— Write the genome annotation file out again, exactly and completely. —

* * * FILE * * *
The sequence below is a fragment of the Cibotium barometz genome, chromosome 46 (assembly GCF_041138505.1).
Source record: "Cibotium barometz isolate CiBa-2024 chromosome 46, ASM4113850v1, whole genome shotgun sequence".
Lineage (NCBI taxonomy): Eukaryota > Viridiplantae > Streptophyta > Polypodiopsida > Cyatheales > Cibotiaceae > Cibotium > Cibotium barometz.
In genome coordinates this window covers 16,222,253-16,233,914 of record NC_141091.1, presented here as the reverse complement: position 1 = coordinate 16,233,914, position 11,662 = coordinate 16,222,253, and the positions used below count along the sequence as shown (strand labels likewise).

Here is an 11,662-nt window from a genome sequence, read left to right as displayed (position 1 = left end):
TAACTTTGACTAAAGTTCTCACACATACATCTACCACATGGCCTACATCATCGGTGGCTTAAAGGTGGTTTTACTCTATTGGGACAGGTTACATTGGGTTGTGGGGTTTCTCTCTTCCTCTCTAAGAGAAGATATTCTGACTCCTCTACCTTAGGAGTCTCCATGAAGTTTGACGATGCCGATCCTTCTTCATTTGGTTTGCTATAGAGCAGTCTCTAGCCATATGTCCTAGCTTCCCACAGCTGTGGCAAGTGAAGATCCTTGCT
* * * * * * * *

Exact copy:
The sequence below is a fragment of the Cibotium barometz genome, chromosome 46 (assembly GCF_041138505.1).
Source record: "Cibotium barometz isolate CiBa-2024 chromosome 46, ASM4113850v1, whole genome shotgun sequence".
Lineage (NCBI taxonomy): Eukaryota > Viridiplantae > Streptophyta > Polypodiopsida > Cyatheales > Cibotiaceae > Cibotium > Cibotium barometz.
In genome coordinates this window covers 16,222,253-16,233,914 of record NC_141091.1, presented here as the reverse complement: position 1 = coordinate 16,233,914, position 11,662 = coordinate 16,222,253, and the positions used below count along the sequence as shown (strand labels likewise).

Here is an 11,662-nt window from a genome sequence, read left to right as displayed (position 1 = left end):
TAACTTTGACTAAAGTTCTCACACATACATCTACCACATGGCCTACATCATCGGTGGCTTAAAGGTGGTTTTACTCTATTGGGACAGGTTACATTGGGTTGTGGGGTTTCTCTCTTCCTCTCTAAGAGAAGATATTCTGACTCCTCTACCTTAGGAGTCTCCATGAAGTTTGACGATGCCGATCCTTCTTCATTTGGTTTGCTATAGAGCAGTCTCTAGCCATATGTCCTAGCTTCCCACAGCTGTGGCAAGTGAAGATCCTTGCT